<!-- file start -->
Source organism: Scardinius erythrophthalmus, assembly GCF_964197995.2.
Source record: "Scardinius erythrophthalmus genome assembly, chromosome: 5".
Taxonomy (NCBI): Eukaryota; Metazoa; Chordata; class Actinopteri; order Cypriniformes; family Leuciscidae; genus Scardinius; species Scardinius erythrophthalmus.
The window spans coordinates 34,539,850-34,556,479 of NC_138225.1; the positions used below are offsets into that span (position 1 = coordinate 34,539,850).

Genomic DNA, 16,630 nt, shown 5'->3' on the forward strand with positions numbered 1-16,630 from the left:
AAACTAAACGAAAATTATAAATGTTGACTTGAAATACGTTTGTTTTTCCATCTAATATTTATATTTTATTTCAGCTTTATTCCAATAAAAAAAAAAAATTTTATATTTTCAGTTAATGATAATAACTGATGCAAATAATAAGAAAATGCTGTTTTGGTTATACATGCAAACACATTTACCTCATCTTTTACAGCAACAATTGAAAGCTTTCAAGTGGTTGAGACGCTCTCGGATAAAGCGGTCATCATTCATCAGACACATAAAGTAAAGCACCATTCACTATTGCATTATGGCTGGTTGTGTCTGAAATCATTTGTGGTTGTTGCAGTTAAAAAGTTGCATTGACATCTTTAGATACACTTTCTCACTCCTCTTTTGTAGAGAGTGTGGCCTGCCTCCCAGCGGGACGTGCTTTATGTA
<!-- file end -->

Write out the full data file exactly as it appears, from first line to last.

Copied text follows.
Source organism: Scardinius erythrophthalmus, assembly GCF_964197995.2.
Source record: "Scardinius erythrophthalmus genome assembly, chromosome: 5".
Taxonomy (NCBI): Eukaryota; Metazoa; Chordata; class Actinopteri; order Cypriniformes; family Leuciscidae; genus Scardinius; species Scardinius erythrophthalmus.
The window spans coordinates 34,539,850-34,556,479 of NC_138225.1; the positions used below are offsets into that span (position 1 = coordinate 34,539,850).

Genomic DNA, 16,630 nt, shown 5'->3' on the forward strand with positions numbered 1-16,630 from the left:
AAACTAAACGAAAATTATAAATGTTGACTTGAAATACGTTTGTTTTTCCATCTAATATTTATATTTTATTTCAGCTTTATTCCAATAAAAAAAAAAAATTTTATATTTTCAGTTAATGATAATAACTGATGCAAATAATAAGAAAATGCTGTTTTGGTTATACATGCAAACACATTTACCTCATCTTTTACAGCAACAATTGAAAGCTTTCAAGTGGTTGAGACGCTCTCGGATAAAGCGGTCATCATTCATCAGACACATAAAGTAAAGCACCATTCACTATTGCATTATGGCTGGTTGTGTCTGAAATCATTTGTGGTTGTTGCAGTTAAAAAGTTGCATTGACATCTTTAGATACACTTTCTCACTCCTCTTTTGTAGAGAGTGTGGCCTGCCTCCCAGCGGGACGTGCTTTATGTA